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Care2Travel has been working with this foundation for eight years now and recognized their need for English improvement. Seeing as how Care2Travel has willing volunteers at their disposal, we offered to send English teachers to Sânmartin to hold English discussion/classes for the employees twice a week. I was fortunate enough to be one of these volunteers.

The employees vary in their level of understanding, but all have a rudimentary comprehension of the language, enough to engage in simple conversation. Volunteers organize basic, one hour long discussion topics so that concepts can be explored while practicing English. The aim is to allow for the employees to use the language in a more practical manner that allows for vocabulary development, sentence structure improvement, grammar supposition, and retention. Volunteers lead the discussion, asking open-ended questions, using a variety of means to prompt participation. In this way, the employees are able to recall words and are given occasion to use them in conversation. Discussion topics should be broad and relevant, but interesting, so that everyone has the opportunity to speak.

This is a wonderful opportunity for Care2Travel volunteers to exercise their teaching skills without having to formally teach. What is more important is fostering an environment in which the foundation’s employees are comfortable enough to speak freely, make mistakes to be corrected, and gain confidence in their ability to converse freely in English. They are very grateful to Care2Travel and are excited for the classes to continue so that they can improve their communicative capabilities beyond Harghita County.

Csíkbáknfalva Summer Camp with 80+ kids

–  From the perspective of an NGO support volunteer –

This week Care2Travel went to the town of Csíkbánkfalva to implement a 4 day English
Summer Camp for over 80(!!) kids ranging in age from 5 to 14. We worked with the local teachers and some local volunteers.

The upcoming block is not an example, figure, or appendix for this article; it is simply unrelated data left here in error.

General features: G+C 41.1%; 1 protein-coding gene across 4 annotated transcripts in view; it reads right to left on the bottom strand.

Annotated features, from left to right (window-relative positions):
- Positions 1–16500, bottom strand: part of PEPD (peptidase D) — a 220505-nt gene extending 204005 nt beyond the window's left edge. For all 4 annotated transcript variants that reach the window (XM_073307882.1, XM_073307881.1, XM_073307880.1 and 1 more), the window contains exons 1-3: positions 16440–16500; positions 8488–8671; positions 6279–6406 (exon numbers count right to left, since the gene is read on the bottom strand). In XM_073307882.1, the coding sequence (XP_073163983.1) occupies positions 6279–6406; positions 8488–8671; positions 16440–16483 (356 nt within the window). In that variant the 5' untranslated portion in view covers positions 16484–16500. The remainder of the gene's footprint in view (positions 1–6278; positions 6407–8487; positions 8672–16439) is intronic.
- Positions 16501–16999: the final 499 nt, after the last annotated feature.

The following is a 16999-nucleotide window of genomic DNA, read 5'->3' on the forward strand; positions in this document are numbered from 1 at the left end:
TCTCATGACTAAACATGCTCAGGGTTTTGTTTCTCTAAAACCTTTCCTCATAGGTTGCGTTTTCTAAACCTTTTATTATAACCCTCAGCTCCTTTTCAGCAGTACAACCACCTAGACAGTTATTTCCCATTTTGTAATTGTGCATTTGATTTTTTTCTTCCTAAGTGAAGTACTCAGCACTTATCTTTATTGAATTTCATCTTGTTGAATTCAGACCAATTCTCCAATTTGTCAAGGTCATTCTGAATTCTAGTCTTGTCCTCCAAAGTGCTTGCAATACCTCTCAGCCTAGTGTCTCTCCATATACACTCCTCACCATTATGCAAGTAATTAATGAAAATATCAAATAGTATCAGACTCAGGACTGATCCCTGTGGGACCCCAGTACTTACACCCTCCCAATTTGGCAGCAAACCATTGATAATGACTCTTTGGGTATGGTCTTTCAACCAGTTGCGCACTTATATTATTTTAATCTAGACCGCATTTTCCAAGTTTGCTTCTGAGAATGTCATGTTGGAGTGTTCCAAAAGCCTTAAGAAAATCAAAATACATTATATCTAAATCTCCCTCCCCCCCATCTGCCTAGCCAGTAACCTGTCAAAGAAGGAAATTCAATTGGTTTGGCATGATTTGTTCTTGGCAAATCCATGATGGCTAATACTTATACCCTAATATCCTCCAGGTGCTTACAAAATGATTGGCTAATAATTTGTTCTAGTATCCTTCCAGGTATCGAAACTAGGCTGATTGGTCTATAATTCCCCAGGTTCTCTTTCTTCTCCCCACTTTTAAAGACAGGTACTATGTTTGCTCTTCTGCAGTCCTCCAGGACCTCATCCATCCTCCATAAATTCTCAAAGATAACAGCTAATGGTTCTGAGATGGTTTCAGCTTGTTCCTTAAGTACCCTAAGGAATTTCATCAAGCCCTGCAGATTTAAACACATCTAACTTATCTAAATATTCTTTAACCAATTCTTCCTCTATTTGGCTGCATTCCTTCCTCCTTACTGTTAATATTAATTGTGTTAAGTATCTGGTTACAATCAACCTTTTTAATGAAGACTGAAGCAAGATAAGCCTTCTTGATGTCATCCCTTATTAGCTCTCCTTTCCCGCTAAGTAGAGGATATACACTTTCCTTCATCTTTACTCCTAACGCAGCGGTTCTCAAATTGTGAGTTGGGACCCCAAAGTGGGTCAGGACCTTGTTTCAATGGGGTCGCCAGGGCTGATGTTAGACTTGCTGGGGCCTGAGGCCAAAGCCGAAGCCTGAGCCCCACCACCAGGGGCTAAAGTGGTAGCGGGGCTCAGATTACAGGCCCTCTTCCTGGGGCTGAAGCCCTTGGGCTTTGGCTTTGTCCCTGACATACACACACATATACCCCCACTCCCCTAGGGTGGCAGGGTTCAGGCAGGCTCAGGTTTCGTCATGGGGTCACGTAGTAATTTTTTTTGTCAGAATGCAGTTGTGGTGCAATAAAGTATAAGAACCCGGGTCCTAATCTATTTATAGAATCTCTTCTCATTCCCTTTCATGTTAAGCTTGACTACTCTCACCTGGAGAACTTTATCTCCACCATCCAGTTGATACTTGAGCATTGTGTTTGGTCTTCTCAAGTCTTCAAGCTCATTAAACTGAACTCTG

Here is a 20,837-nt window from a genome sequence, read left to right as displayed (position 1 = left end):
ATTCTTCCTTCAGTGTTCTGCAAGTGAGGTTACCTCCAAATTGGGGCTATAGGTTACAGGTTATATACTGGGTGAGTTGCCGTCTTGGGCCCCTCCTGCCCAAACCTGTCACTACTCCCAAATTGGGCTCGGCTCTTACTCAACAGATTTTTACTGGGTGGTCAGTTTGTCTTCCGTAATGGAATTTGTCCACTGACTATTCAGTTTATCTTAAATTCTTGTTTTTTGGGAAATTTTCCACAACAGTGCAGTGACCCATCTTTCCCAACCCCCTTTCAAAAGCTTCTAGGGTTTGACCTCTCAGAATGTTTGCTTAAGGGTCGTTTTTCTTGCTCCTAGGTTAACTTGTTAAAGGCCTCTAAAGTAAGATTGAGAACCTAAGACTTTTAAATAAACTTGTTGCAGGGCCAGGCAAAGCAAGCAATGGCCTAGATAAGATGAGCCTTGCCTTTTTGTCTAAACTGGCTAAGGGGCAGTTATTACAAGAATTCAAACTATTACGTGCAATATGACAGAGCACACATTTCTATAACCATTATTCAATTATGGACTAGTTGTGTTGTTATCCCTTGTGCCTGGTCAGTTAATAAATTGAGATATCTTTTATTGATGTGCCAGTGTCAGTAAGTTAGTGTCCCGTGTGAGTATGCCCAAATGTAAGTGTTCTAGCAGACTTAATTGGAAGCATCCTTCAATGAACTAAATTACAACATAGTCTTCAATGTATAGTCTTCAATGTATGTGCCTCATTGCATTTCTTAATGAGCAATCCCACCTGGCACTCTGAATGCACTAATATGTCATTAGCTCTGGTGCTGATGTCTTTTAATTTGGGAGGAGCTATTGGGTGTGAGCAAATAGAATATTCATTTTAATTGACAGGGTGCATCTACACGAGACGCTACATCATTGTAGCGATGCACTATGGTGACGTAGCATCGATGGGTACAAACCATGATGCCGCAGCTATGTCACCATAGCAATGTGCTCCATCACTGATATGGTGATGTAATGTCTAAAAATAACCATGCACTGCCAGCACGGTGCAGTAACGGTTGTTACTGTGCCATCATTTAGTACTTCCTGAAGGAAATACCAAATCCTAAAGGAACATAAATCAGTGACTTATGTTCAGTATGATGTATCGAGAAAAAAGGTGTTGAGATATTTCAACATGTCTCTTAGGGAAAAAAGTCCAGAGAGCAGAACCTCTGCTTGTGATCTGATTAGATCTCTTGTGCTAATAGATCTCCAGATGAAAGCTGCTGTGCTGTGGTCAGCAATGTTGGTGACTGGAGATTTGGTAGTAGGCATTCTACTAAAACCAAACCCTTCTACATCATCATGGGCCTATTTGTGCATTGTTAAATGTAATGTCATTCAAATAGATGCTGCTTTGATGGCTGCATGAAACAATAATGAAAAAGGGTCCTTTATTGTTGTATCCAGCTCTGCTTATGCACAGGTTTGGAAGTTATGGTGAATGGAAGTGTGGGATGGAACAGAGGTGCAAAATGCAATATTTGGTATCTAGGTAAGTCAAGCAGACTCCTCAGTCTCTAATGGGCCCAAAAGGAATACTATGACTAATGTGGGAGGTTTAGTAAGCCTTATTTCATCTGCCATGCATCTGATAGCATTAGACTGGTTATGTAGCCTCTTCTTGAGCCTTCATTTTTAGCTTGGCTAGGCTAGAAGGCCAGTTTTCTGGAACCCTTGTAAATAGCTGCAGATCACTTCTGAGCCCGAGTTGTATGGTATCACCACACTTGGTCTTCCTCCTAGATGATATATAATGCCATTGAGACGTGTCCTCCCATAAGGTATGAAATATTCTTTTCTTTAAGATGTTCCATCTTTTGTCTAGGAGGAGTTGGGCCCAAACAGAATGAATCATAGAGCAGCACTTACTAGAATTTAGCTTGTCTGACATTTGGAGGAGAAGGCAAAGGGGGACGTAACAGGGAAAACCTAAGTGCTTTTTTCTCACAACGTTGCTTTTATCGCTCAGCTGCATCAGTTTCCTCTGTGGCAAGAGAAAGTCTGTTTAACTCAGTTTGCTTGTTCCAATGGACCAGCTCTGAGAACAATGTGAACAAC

The first day started out with a group exercise lead by our fitness expert Mike.The kids did everything from running to37134785_1727449310686407_2385682869243609088_n.jpg burpees to jumping jacks. The kids were then separated into 4 different groups with an equal range of ages and skills. They then went to their classrooms and worked together to create a team flag. Every single person contributed to their flags and the team work was amazing. The big kids also helped some of the younger kids with their drawings! After the flags were created and laminated it was time for some competition!

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The kids did a variety of games to see whose team would come out on top for that day!
After the competition the kids went back to their classrooms with their teams and the wonderful teachers and volunteers (both local and international) to learn some English! Each room was assigned around 20 words to learn and review. The volunteer would write the word on the board in English and the students would then repeat the word, write it down, and then write the Hungarian translation. Every day at camp the students will be learning around the same number of words while reviewing the words from the previous days. At the end of the week the kids will have learned and reviewed around 80 new words!